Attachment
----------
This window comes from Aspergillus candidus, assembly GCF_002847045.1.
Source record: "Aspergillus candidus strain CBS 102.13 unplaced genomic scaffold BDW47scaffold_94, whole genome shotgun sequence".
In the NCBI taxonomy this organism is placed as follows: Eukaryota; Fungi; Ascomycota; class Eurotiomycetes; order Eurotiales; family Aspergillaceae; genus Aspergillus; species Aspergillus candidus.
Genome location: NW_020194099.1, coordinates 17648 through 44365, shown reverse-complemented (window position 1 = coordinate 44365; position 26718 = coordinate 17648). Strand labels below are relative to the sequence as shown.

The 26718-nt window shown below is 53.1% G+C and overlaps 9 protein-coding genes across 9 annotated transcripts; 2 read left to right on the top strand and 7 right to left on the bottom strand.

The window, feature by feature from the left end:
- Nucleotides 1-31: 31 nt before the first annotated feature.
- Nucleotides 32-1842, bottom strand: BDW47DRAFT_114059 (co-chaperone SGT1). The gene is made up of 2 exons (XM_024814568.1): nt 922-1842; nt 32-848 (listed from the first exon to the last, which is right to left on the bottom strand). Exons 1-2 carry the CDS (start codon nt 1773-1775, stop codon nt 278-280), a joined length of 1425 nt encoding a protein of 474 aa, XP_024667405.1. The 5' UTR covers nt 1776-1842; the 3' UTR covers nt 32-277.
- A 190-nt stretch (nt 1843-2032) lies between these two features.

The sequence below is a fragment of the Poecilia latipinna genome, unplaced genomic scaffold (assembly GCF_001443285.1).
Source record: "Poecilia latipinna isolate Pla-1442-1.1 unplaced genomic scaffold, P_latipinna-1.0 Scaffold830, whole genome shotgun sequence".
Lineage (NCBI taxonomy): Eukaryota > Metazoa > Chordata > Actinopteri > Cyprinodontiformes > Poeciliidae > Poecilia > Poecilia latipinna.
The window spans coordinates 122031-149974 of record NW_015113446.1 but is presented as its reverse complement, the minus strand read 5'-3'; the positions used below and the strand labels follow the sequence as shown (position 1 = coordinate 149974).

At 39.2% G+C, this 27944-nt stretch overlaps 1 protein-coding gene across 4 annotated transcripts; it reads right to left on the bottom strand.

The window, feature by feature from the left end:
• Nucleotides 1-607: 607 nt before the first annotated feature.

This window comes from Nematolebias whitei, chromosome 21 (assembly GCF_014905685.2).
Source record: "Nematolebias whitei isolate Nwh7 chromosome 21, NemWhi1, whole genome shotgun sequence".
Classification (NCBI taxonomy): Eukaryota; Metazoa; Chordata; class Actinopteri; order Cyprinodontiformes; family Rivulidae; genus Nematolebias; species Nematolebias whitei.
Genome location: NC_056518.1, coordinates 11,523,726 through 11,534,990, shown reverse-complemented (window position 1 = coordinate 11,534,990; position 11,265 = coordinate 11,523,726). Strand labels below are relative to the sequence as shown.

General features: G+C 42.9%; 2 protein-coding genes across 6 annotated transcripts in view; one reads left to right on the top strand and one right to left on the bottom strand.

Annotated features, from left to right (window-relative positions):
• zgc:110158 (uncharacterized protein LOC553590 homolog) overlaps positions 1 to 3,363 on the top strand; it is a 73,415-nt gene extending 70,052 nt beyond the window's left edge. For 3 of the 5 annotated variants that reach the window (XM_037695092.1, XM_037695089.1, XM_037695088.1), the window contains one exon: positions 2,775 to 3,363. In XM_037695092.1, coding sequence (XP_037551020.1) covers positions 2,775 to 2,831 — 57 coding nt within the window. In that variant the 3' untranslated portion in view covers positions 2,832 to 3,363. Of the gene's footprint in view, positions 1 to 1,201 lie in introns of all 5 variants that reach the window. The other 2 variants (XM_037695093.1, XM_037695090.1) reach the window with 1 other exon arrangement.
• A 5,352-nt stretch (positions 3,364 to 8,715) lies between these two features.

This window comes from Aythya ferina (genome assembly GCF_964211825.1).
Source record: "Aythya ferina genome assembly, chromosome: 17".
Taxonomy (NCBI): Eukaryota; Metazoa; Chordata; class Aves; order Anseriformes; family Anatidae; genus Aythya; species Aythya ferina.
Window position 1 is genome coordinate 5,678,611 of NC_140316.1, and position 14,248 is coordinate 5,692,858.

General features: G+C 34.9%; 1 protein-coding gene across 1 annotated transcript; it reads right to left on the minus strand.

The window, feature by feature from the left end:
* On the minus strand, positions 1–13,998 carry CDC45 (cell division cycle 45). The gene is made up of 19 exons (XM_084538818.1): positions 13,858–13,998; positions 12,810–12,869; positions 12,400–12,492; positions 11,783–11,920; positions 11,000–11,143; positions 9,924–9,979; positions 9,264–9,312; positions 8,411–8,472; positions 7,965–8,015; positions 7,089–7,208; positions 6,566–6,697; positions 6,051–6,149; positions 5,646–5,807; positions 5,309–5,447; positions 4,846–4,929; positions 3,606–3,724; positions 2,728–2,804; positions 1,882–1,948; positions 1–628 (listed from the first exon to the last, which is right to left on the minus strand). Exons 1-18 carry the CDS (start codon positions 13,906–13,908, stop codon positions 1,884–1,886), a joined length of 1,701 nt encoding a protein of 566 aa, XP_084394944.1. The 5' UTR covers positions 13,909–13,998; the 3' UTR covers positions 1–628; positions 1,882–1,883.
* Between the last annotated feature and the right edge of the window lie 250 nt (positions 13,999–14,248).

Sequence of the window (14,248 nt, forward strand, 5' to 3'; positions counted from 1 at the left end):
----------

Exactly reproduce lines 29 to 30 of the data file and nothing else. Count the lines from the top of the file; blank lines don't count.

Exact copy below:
General features: G+C 34.9%; 1 protein-coding gene across 1 annotated transcript; it reads right to left on the minus strand.

The window, feature by feature from the left end: